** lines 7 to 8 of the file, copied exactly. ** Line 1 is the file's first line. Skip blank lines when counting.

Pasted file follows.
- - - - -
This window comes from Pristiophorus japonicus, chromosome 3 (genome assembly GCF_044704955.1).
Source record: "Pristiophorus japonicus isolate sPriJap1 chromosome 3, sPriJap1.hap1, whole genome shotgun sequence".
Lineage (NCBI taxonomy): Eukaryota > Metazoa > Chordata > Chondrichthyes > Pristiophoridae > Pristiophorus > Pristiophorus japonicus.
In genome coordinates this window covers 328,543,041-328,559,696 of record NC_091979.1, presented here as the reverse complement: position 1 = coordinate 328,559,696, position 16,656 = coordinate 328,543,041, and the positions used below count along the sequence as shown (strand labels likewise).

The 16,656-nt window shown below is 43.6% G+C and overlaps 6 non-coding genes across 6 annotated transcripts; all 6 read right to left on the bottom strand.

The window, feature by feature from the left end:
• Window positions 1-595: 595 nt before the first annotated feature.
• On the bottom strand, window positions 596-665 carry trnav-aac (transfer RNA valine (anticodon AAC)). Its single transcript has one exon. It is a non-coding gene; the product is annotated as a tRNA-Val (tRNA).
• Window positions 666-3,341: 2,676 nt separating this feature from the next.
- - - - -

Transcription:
• Window positions 1-595: 595 nt before the first annotated feature.
• On the bottom strand, window positions 596-665 carry trnav-aac (transfer RNA valine (anticodon AAC)). Its single transcript has one exon. It is a non-coding gene; the product is annotated as a tRNA-Val (tRNA).